2018-10-10 / News

Lyford leaders talk sidewalks, mowing contract

by Allen Essex

Lyford city commissioners approved on Monday steps to borrow $3.2 million by selling municipal bonds in order to get funding through the Texas Water Development Board to replace the city’s water distribution system.

The city is appointing SAMCO Capital Markets Inc. as its financial adviser, Norton Rose Fulbright US LLP as bond counsel, Sigler Winston Greenwood Engineering LLC and Langford Community Management Services Inc. as the city’s consultants.

Mayor Jose G. “Wally” Solis and City Secretary Lydia Moreno were authorized to sign documents related to the bond issue.

Solis raised the alarm last year about inadequate water pressure and non-functioning fire hydrants as a danger to city homes and property and a possible reason for high fire insurance rates.

In other business, Commissioner Rick Salinas argued that the city needs to hire a mowing contractor to cut grass in city parks and property because the Public Works Department has only five workers and has many other duties, such as maintaining water and sewer systems, fixing pumps and equipment, animal control, maintaining vehicles and maintaining buildings and equipment.

“Public Works doesn’t have enough time to work on (water) meters, mowing and all the other things,” Salinas said. “Hiring more workers, with workers’ comp., insurance and all that is too expensive. We need to let a contractor do it.”

Commissioners agreed to hire a contractor but funds must now be found, Moreno said after the meeting.

The city has the same five public works employees it had when Lyford was half as big as it is now, Salinas said.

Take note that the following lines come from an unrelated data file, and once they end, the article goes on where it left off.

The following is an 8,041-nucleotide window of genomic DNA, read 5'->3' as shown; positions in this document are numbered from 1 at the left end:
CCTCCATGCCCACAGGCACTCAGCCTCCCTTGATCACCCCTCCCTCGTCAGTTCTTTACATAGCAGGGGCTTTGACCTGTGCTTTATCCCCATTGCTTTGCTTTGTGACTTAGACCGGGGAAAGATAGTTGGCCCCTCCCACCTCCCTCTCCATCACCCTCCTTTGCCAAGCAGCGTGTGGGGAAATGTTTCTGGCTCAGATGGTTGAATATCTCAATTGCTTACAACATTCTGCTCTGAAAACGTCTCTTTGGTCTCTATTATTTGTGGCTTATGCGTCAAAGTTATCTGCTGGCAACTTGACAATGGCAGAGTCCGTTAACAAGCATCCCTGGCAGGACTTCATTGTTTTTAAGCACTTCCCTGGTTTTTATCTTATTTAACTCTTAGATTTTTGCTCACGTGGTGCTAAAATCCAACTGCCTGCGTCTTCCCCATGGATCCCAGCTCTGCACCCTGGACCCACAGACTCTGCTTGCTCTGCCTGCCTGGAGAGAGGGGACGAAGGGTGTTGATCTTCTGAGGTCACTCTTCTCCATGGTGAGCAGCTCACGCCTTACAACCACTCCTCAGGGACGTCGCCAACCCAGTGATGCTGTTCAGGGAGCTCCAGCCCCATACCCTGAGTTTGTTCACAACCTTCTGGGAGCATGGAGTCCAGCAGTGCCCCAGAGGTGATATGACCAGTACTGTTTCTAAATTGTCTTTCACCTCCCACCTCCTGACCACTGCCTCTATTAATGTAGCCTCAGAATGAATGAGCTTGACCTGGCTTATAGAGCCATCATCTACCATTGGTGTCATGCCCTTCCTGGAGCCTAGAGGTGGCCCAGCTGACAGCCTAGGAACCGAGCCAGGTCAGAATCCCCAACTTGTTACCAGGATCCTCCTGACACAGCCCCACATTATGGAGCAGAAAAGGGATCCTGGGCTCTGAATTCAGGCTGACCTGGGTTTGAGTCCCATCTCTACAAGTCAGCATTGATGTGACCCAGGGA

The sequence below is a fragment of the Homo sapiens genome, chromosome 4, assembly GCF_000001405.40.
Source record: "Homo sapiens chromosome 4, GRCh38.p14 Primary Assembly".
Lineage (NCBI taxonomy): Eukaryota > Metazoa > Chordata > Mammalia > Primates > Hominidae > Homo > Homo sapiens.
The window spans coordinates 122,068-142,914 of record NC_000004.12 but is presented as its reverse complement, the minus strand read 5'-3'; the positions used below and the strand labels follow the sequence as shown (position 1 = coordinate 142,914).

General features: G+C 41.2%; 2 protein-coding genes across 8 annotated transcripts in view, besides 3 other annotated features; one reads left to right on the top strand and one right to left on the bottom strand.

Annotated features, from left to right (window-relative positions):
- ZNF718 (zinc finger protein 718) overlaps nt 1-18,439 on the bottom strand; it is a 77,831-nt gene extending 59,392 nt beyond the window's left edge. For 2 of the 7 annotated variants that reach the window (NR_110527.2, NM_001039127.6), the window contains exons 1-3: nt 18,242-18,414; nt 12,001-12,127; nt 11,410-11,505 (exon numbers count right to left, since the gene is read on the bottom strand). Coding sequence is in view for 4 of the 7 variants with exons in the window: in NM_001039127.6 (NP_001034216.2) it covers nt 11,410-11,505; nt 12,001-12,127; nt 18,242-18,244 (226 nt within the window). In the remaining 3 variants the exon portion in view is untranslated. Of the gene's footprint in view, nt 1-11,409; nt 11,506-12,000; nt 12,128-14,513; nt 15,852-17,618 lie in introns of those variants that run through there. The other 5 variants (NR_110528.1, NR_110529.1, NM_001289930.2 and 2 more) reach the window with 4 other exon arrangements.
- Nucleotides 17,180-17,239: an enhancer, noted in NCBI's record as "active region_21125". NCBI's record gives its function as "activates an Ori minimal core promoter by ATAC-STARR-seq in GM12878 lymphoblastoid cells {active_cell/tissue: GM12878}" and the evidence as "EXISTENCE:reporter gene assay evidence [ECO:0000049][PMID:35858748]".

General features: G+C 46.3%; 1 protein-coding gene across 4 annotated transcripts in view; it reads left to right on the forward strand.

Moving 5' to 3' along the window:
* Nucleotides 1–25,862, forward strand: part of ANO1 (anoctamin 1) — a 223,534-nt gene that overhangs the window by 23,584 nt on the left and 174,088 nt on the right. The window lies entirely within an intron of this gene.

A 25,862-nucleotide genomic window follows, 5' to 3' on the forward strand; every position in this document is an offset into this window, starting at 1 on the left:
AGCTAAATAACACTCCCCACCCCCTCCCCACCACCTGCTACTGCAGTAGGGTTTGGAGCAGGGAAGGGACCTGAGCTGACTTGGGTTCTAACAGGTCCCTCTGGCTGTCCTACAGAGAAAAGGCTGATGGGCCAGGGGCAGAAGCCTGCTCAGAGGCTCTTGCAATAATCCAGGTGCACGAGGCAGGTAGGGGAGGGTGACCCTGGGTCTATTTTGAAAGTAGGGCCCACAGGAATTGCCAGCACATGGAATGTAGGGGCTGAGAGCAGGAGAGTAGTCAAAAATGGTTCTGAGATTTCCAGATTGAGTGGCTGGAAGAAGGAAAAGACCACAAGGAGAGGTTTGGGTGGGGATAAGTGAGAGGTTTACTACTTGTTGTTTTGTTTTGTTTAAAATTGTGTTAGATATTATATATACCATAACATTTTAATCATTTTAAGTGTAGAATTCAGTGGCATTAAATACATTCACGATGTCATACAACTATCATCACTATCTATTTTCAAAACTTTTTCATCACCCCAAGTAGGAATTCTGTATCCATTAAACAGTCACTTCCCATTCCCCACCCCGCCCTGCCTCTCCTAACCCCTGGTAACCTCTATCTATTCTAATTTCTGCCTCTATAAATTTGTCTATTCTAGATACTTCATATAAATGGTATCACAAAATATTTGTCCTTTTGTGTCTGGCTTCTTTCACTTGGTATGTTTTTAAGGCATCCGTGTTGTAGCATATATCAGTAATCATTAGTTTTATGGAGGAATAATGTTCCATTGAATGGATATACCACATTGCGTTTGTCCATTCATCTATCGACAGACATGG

Commissioners clashed over an item the mayor put on the agenda to discuss steps to reopen Central Park for public use.

A grand opening ceremony was held before the heavy rains in June but roads were not completed and drainage was still inadequate, causing a large lagoon to form. While there was a controversy at the time about opening the park before funding was available to build restrooms, the road through the park was too muddy and grassy areas were flooded, so the park had to be closed.

Whether the road through the park should be open to through traffic or if it should be controlled access was not resolved.

Before the City Commission meeting, the Lyford Economic Development Corp. “B Board” discussed a proposal to split the cost of local match for a downtown improvement project that would build sidewalks and lights in the historical downtown business district.

City commissioners want to split a $75,000 local matching amount of a hoped-for $250,000 downtown project but the B Board has tabled the matter twice. If the “B Board” doesn’t commit its $37,500 share of the local match with the city paying the other half, the project may not happen. An application to the Texas Department of Agriculture for the Downtown Revitalization Program must be made in order for the request to be considered.

An application will also be made to the Texas Department of Agriculture for funding for a Rural Health Clinic but, even if the city is able to have the building constructed, an agreement will have to be made with a doctor’s clinic or group to staff such a facility for at least 10 years, Moreno said.

Hiring a full-time police officer, Merced Rodriguez III was approved. Also approved was appointment of Bethsabe Roel as a non-paid reserve peace officer. Both were given an oath of office by Mayor Solis.

The Lyford Police and Fire Department and Willacy County Emergency Medical Service will host the fifth National Night Out program from 6 p.m. to 9 p.m. Oct. 11 at Lyford Municipal Park at Park Street and Bulldog Ave.

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